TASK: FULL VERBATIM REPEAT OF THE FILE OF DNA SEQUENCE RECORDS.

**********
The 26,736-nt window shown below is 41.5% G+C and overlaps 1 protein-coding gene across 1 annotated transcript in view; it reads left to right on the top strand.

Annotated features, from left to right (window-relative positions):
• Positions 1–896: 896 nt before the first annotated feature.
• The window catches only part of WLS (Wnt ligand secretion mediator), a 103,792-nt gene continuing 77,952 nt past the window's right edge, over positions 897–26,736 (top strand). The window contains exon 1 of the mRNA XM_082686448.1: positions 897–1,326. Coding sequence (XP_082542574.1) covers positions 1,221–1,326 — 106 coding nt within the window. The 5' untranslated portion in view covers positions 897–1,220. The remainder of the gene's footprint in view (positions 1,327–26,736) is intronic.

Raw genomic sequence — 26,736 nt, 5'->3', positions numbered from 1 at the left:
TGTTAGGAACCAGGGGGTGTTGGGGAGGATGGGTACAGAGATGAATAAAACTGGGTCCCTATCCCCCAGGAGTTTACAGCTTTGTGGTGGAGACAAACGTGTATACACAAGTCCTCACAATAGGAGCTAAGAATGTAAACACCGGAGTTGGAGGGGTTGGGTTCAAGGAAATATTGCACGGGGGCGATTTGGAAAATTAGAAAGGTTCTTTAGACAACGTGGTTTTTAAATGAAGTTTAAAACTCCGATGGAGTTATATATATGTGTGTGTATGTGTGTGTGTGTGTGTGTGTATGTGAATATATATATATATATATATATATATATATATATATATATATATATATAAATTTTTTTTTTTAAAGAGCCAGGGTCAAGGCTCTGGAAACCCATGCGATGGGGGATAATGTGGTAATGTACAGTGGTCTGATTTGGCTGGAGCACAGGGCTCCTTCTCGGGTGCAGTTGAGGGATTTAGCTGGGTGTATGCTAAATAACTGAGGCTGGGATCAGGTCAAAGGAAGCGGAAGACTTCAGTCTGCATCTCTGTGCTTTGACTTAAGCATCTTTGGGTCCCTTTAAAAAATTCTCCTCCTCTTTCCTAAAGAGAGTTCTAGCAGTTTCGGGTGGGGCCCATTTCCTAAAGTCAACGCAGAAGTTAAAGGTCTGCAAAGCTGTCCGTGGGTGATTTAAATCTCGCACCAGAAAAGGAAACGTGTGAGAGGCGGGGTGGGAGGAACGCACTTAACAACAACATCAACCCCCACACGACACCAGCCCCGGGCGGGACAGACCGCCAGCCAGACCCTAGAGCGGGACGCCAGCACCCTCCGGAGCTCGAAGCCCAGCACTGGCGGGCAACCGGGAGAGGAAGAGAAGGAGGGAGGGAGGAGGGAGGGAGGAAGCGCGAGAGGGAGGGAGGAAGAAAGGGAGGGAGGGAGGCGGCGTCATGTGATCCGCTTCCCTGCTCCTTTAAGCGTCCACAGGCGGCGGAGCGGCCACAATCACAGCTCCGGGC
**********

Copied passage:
The 26,736-nt window shown below is 41.5% G+C and overlaps 1 protein-coding gene across 1 annotated transcript in view; it reads left to right on the top strand.

Annotated features, from left to right (window-relative positions):
• Positions 1–896: 896 nt before the first annotated feature.
• The window catches only part of WLS (Wnt ligand secretion mediator), a 103,792-nt gene continuing 77,952 nt past the window's right edge, over positions 897–26,736 (top strand). The window contains exon 1 of the mRNA XM_082686448.1: positions 897–1,326. Coding sequence (XP_082542574.1) covers positions 1,221–1,326 — 106 coding nt within the window. The 5' untranslated portion in view covers positions 897–1,220. The remainder of the gene's footprint in view (positions 1,327–26,736) is intronic.

Raw genomic sequence — 26,736 nt, 5'->3', positions numbered from 1 at the left:
TGTTAGGAACCAGGGGGTGTTGGGGAGGATGGGTACAGAGATGAATAAAACTGGGTCCCTATCCCCCAGGAGTTTACAGCTTTGTGGTGGAGACAAACGTGTATACACAAGTCCTCACAATAGGAGCTAAGAATGTAAACACCGGAGTTGGAGGGGTTGGGTTCAAGGAAATATTGCACGGGGGCGATTTGGAAAATTAGAAAGGTTCTTTAGACAACGTGGTTTTTAAATGAAGTTTAAAACTCCGATGGAGTTATATATATGTGTGTGTATGTGTGTGTGTGTGTGTGTGTATGTGAATATATATATATATATATATATATATATATATATATATATATATATATAAATTTTTTTTTTTAAAGAGCCAGGGTCAAGGCTCTGGAAACCCATGCGATGGGGGATAATGTGGTAATGTACAGTGGTCTGATTTGGCTGGAGCACAGGGCTCCTTCTCGGGTGCAGTTGAGGGATTTAGCTGGGTGTATGCTAAATAACTGAGGCTGGGATCAGGTCAAAGGAAGCGGAAGACTTCAGTCTGCATCTCTGTGCTTTGACTTAAGCATCTTTGGGTCCCTTTAAAAAATTCTCCTCCTCTTTCCTAAAGAGAGTTCTAGCAGTTTCGGGTGGGGCCCATTTCCTAAAGTCAACGCAGAAGTTAAAGGTCTGCAAAGCTGTCCGTGGGTGATTTAAATCTCGCACCAGAAAAGGAAACGTGTGAGAGGCGGGGTGGGAGGAACGCACTTAACAACAACATCAACCCCCACACGACACCAGCCCCGGGCGGGACAGACCGCCAGCCAGACCCTAGAGCGGGACGCCAGCACCCTCCGGAGCTCGAAGCCCAGCACTGGCGGGCAACCGGGAGAGGAAGAGAAGGAGGGAGGGAGGAGGGAGGGAGGAAGCGCGAGAGGGAGGGAGGAAGAAAGGGAGGGAGGGAGGCGGCGTCATGTGATCCGCTTCCCTGCTCCTTTAAGCGTCCACAGGCGGCGGAGCGGCCACAATCACAGCTCCGGGC